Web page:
Meet Maria Gonzalez, '09
For many law students, the biggest concern on any given day might be what club is offering free lunch. Maria Gonzalez, Class of 2009, has a bit more on her plate. Gonzalez manages law school classes and involvement in the Immigration and Nationality Law Review (INLR), in addition to maintaining a family with a husband and two children.
Gonzalez, who immigrated to the United States at age 19 with her husband Carlos, is mother to Andrea and Cristobal, ages 14 and 10 respectively. Originally from Venezuela, Gonzalez married her husband there before the two immigrated to the United States and settled down in Idaho. “Carlos is an American citizen,” said Gonzalez. “He was actually born in Boston and raised in Venezuela. So although our English was not the best, we were able to easily make the transition from home to the United States.”
“We only found that people wanted to help us,” Gonzalez said of her experience with the transition. “People were kind and always willing to give us a hand.” When Gonzalez arrived in Idaho, she was pregnant with her first child, Andrea. Soon after her birth, Gonzalez enrolled at the University of Idaho. “Since we could not afford to put our daughter in daycare, Carlos and I alternated our student and parent roles as one went to school and the other took care of Andrea.”
Following their time in the Idaho, Gonzalez and her husband moved to California where Carlos pursued a degree at the University of California at Berkeley. “It opened our eyes to other cultures,” explained Gonzalez. “Where we lived, one could hear residents speak Korean, Japanese, German, Hebrew, and sometimes, even English.” she added. Within this multicultural setting, Gonzalez realized there were countless other people like Carlos and her trying to get their start in the U.S. After spending two years in California, the couple moved to Arizona with their daughter and newborn son Cristobal. Gonzalez entered school at Arizona State University studying Business Administration with a focus on Marketing.
Balancing family and law school
Having two children might seem like too much for most law students, but Gonzalez has mastered the art of parenting, studying, and multi-tasking. Thanks to the accommodating nature of UC Law, Gonzalez was able to select her section during her first year. She selected the section where classes ended earliest most days, so that she would be able to be home when her children finished school for the day. She does most of her reading at night, following an afternoon full of driving Andrea to volleyball or tennis and Cristobal to soccer. “When we’re at home, we all do our homework together,” said Gonzalez. “My kids only interrupt me if they have to because they understand that I need time to finish my assignments.”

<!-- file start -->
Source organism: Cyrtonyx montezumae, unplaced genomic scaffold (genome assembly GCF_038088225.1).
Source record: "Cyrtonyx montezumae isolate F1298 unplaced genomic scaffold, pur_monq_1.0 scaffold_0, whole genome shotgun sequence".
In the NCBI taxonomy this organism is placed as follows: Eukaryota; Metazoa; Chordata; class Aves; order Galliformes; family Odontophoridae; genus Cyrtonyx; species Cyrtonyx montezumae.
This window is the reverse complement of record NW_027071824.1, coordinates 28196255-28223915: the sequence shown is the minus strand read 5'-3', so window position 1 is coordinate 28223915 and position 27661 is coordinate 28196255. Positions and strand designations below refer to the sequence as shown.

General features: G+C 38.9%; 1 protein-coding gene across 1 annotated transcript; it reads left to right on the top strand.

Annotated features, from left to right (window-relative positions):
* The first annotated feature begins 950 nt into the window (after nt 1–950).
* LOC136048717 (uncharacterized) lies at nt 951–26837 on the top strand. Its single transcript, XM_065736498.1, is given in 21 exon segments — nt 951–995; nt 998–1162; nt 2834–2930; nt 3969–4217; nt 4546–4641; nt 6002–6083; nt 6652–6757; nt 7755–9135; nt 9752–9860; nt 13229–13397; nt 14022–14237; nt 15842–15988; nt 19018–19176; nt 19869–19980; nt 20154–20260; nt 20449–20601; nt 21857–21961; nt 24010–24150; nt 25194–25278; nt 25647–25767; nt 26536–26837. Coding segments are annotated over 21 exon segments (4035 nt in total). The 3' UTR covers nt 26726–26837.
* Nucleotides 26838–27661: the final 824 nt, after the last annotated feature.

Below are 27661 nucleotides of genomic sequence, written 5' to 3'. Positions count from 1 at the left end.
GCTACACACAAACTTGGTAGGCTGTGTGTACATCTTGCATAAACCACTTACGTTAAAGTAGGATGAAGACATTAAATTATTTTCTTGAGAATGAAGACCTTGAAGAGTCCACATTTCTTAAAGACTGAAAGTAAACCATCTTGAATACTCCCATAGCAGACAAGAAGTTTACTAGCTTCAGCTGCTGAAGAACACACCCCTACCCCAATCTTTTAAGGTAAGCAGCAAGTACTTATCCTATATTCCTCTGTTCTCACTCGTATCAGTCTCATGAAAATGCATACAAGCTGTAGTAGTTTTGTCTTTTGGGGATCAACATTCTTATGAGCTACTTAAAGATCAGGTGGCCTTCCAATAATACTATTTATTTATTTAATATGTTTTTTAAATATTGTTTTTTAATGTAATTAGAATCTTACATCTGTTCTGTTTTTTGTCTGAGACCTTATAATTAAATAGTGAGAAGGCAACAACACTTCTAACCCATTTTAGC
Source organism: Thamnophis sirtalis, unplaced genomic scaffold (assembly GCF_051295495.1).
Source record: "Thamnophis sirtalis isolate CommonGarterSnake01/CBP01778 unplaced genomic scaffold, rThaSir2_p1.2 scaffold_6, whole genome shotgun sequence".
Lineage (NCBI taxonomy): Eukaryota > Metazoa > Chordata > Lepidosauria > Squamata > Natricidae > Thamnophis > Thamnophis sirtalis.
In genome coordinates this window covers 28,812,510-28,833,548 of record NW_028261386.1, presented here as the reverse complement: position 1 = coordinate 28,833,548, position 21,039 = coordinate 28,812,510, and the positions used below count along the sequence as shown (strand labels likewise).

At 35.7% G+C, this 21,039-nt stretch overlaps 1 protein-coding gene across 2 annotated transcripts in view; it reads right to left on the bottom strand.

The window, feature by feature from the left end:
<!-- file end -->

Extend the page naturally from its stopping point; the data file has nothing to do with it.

Gonzalez added that the law school experience has affected her children as well as herself. Her daughter brings home handouts from school with the important points highlighted so Gonzalez can easily go through the information. “My kids know that I love being a mom, but that I also have a lot of interests. They encourage me to do what makes me happy,” she said. In terms of how her family has affected her experience with law school, Gonzalez had much to say. “One thing that having a family gives you is the ability to keep things in perspective,” she said. During exam week, Gonzalez is happy to be reminded by her family that “it’s just an exam.” Today, not only does Gonzalez have a supportive family of her own at home, she has been joined at UC Law by younger sister Mariana Madrid, who began her first year this fall.
Life impacts law
Along with a full course load this semester, Gonzalez will serve as a Senior Articles Editor for the Immigration and Nationality Law Review. Instituted at UC Law in 1998, it is an internationally recognized annual law journal that publishes student casenotes, comments, book reviews, and essays on topics relating to immigration and nationality issues. Her involvement with INLR began in her second year and was prompted by her own background as an immigrant. “I wanted to work with INLR because I had a personal connection with the issues,” she said. “I wanted to promote discussion about the topic.” Her role includes providing support to the students writing articles and giving feedback on their work. In addition, INLR plans to utilize the online community cite TWEN, provided by Westlaw, to post information about immigration.
Gonzalez on the job
Gonzalez spent her first summer working for Toyota’s in-house counsel team. “Toyota was a great experience for me,” she noted. This past summer she worked in the Cincinnati office of Greenbaum, Doll & McDonald PLLC. With a varied employment history spanning several areas of law and practice, she has many career options following graduation. Her passion lies with immigration law, however. “I think I will end up doing some immigration-related work and, hopefully, I will be able to use my Spanish to help Hispanics in the area who struggle due to language and cultural barriers” she said.
For the granddaughter of two-time Venezuelan President Carlos Andres Perez, life in law school has kept her humble and down to earth. In her free time, Gonzalez and her husband are involved in Hispanic scholarship work and she tries to fit an exercise regime into her busy schedule as well. Her attitude about law school and life is contagious. “I had a friend who told me once, ‘Even if you don’t end up practicing law, go to law school. It will change you. It changes the way you think and makes you look at the world differently. It will make you a better person.’ I agree with that,” she said with a smile.